Neil Gaiman says:

Neil Gaiman says:
pic by Allan Amato

Wednesday, February 05, 2014

Five years

Photo montage for Dad's funeral & visitation
I was thinking of my Dad today; it is the fifth anniversary of his passing. It seems surreal that it is five years later and that it is snowing, and I'm here remembering. It is real/ yet not real-- for me he is always vibrantly alive, sparkling with his humour and intelligence, gentle love and support. And yet, he is definably gone as well; no physical hugs, no sharing of stories, passing along of books, awkwardly and accidentally pressing the wrong button on his electric chair while bending over for that good-bye hug.

It is the dichotomy of death; wherein you hang on with all of your will to that which you do not wish to lose, and at the same time there is the ultimate letting go. You cannot hold it strongly enough for it to stay, it can never be that way. The soul slips through your fingers and joins the ether; that great unknown beyond; whether to comfort, omnipotent awakening or the void. We don't know; no one has come back and said: yea or nae.

Gathering at the Royal Canadian Legion 618 Stittsville
ON for Norm Marsden's memorial.
I feel bittersweet this morning; an aching poignant squeeze in my heart. I miss him. But it is not the heart wrenching stab of excruciating loss of February 5th, 2009. It was so raw; a wound that would never heal; just bleeding out the wrenched scream of 'no---'.

There is that deep ache of the past wound; like the broken bone, healed that foretells of storms. Tears stand behind the eyes; to be loosed if (should it happen) a song randomly appears on the radio; whether 'Men of Harlech', or 'Singing the Spirit Home' or (and this did happen last year: 'I come from the land down under' while shopping for groceries)...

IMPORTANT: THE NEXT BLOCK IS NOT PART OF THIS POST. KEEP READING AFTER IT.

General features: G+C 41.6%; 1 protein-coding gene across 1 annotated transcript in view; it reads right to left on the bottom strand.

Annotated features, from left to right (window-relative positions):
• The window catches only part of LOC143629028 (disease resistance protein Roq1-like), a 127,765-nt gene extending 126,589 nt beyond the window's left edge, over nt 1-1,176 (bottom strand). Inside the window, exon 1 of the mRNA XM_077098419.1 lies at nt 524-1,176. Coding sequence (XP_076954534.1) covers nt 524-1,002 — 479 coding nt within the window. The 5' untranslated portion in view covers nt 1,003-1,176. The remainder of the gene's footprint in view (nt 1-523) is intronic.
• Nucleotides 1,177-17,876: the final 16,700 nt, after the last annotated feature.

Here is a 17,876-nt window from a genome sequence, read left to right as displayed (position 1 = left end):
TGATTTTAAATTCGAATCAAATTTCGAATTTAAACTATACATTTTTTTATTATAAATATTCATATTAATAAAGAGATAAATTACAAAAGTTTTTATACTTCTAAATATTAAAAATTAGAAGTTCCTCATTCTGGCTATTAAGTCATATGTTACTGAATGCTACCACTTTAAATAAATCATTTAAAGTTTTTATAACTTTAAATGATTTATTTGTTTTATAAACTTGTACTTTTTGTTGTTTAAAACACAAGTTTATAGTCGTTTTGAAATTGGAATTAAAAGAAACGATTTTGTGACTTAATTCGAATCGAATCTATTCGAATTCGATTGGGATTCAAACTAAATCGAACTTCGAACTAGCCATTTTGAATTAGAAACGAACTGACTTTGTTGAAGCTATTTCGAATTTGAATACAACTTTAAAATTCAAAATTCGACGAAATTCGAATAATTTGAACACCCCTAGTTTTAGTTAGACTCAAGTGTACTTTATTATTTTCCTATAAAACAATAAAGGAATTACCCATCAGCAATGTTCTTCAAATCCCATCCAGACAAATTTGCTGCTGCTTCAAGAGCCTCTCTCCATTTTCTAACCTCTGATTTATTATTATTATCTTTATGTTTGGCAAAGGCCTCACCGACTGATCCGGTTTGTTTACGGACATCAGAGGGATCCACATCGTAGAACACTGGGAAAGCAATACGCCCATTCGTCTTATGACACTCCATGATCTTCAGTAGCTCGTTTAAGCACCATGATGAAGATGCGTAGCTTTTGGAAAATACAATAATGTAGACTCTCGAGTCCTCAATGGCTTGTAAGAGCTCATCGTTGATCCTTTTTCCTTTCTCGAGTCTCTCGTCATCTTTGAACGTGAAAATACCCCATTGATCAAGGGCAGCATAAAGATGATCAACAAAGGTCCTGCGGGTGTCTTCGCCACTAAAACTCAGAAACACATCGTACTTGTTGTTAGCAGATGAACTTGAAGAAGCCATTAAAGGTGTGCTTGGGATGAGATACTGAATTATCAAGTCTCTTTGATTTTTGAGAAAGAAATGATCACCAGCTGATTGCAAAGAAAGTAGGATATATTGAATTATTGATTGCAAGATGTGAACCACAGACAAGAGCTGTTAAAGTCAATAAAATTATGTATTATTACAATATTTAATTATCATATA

I miss him in a thousand tiny ways that seem insignificant, but they pile up like the grains of snow swirling, rising into an 8 foot drift on one side of the house and nothing on the other. Significant in that together they build the wavering remembered image of him, from all those tiny thoughts and feelings.

I find myself watching a movie and saying 'Dad would love this--I can hear him laughing right now!'. I am partway through a book and want to share a passage with him (as he would always share with us around the table). I am at a restaurant with Mom and our eyes meet, and we know Dad would love the food, or the atmosphere, or the server; using his 'universal language' of a big smile and dancing eyes to immediately cement a nascent friendship.

I miss him.

In ten years; my memories will be dimmer; the strongest ones will be of my childhood, swinging; hanging onto his thumbs as the enormous giant strength of my Dad lifted from the ground and made me laugh. My memories of him at his end will be dimmer; I will be hanging onto the warm, loving images I sort and sift; choosing the best and turning them like jewels in my mind.

But, Carl Hiaasen said things better... a character's eulogy that Mom chose to represent my Dad:

"He was a fighter, a real tiger, but he had a generous heart.
He was an idealist who believed in the innate decency and honesty of everyone he met.
He faced profound sadness in his life but he never let himself be defeated by it.
He never lost his sense of humour or his optimism.
He was one of the most positive and unselfish persons.
He chose a simple, ordinary life because he believed that was the secret to true happiness.
He wasn't perfect.
He had weaknesses as all of us do.
Impulsive moments, blind spots, and lapses in judgment.
He wasn't a perfect person but he was a truly good person and we'll all miss him dearly."